Baffin Island is 507,451 km2 in area, which makes it larger than Spain and the 52nd largest country of 251 countries in the world. There is no way we can defend that, let alone the 3,855,100 km2 of Canada.
The sheer size of the country is one thing, but the climate conditions make it even more difficult.
I spent almost nine years in the Canadian Air Force: four years as aircrew flying anti-submarine patrols over the Atlantic during the Cold War, and five years flying Search and Rescue in western, northern, and Arctic Canada. I joined on a short service commission and turned down a permanent commission after losing my flying category because of hearing loss.
However, the primary reason for getting out was the complete lack of any political direction, ignorance of Canada’s needs and capabilities and the geopolitical changes in the world. It has always been that way, with governments constantly unprepared when events such as WWII, the Korean conflict, as well as the Vietnam and Cold Wars occurred. It is just as bad today, aggravated by the fact that occupying a military in peacetime was always a challenge.
After getting my Ph.D in climatology, I focused on the impact of climate change on history and the human condition. This led to teaching and researching in two other areas, water resources, and geopolitics. The latter is defined as “the study of the effects of geography on international politics and international relations.” It is an essential discipline for understanding military needs, strategy, and effectiveness.
Academically, history and geography are separate disciplines, and that works, but for full understanding it is necessary to consider geography the stage and history the play. This is true of politics and geography. If you don’t understand the geography, then political strategies and policies are ineffective.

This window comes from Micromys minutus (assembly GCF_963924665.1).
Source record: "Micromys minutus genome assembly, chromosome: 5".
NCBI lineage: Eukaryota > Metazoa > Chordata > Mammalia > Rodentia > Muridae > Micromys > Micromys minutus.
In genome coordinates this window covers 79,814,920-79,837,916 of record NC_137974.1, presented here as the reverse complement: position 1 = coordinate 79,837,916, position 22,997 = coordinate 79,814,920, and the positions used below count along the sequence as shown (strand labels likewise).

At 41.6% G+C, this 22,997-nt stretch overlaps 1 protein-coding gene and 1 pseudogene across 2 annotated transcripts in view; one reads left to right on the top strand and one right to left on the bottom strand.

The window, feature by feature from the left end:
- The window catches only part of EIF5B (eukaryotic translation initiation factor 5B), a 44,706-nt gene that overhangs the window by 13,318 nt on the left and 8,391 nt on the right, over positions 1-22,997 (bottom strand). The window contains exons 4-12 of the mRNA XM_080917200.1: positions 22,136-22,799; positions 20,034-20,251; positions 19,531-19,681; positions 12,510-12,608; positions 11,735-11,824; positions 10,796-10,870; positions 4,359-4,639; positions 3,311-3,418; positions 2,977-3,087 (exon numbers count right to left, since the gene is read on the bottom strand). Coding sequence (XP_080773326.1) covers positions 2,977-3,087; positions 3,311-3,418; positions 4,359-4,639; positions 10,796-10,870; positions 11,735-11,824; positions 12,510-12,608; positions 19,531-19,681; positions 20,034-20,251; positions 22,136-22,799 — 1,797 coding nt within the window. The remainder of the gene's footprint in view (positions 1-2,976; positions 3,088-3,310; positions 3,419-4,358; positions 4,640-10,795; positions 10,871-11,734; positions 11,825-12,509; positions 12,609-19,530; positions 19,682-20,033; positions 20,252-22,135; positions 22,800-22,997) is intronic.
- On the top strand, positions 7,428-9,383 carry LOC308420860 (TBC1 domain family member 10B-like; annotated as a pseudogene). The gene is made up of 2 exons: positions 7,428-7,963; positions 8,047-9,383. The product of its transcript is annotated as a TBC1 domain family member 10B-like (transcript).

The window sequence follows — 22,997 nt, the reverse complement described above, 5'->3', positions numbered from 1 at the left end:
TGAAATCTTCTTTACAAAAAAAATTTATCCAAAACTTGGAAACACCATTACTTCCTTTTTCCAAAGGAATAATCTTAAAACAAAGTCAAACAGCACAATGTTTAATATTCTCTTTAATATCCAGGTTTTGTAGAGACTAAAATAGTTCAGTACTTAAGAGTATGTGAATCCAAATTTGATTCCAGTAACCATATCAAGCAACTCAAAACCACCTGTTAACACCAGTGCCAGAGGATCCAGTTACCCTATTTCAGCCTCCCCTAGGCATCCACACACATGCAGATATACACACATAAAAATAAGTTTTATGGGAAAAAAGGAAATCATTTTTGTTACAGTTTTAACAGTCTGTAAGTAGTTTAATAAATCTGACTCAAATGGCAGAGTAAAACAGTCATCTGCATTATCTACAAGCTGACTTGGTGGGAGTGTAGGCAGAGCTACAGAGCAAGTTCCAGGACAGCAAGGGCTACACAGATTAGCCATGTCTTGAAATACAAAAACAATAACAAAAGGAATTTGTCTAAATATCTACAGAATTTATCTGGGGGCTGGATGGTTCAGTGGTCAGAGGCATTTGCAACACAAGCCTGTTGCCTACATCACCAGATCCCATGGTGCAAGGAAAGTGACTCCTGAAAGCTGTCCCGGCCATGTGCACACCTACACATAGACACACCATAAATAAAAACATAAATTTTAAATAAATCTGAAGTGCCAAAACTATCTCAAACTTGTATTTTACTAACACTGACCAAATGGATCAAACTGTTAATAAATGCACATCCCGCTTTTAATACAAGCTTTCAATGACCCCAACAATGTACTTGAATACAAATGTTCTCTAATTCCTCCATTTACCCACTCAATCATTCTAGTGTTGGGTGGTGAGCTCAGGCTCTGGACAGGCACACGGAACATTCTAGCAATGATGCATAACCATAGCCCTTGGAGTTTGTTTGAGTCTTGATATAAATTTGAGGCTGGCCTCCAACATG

The only role for the Federal government is the defense of the country, but it is effectively abandoned as all parties when elected, expand political and economic power.
They also have no idea of what a Canadian Defense should look like in today’s world. The result is a military that is adrift between vestiges of World War II, the Korean War, and the Cold War.
I know how bad it is because I recently contributed a chapter on climate change for a strategy manual for the Staff College. An academic editor, who knew nothing about the science, rejected it because it didn’t fit the politics of Ottawa. The fact it fits the Canadian geographic realities was irrelevant.
Someone said that the US/Canada boundary is the longest undefended boundary in the world because the US doesn’t need to, and Canada isn’t able to. In his book On Being Canadian Vincent Massey put it another way:
“It has long been undefended, but realists have observed that the disparity of population has made armaments for one country futile and for the other superfluous.”
Massey’s point about population disparity is legitimate. In 2015 the US population was an estimated 321,813,000 and Canada's 35,749,600.